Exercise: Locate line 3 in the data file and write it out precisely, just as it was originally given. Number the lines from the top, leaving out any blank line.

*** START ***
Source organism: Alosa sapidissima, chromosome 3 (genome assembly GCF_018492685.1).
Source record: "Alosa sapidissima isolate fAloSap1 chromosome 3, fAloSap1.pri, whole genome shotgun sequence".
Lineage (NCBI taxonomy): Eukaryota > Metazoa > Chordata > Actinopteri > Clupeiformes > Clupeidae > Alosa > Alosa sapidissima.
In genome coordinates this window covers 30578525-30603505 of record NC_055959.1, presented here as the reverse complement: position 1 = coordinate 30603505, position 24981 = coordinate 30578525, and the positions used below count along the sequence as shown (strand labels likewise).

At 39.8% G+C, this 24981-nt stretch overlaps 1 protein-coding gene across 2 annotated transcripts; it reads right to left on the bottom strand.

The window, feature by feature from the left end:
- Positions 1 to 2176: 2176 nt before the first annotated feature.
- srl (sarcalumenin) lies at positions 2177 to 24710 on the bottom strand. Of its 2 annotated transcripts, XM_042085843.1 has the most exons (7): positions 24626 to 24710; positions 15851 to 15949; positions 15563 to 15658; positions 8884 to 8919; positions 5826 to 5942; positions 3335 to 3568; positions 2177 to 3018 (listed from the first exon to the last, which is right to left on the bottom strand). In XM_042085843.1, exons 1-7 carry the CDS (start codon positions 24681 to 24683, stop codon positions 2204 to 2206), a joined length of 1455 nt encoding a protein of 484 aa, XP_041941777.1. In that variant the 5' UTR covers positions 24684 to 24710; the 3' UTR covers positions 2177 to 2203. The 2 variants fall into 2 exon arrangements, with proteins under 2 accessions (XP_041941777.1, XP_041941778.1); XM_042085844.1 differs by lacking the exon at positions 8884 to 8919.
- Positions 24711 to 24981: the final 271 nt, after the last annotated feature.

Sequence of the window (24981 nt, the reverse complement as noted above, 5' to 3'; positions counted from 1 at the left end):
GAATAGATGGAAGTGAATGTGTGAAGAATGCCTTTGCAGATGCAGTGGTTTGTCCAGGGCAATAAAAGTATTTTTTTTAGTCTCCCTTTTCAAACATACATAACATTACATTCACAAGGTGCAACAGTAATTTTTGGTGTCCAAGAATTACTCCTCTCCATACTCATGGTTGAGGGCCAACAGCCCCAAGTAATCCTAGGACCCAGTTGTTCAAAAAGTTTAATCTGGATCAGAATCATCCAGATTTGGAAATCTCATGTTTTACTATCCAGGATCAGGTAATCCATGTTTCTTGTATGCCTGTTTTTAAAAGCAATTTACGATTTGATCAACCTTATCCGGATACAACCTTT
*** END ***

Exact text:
Lineage (NCBI taxonomy): Eukaryota > Metazoa > Chordata > Actinopteri > Clupeiformes > Clupeidae > Alosa > Alosa sapidissima.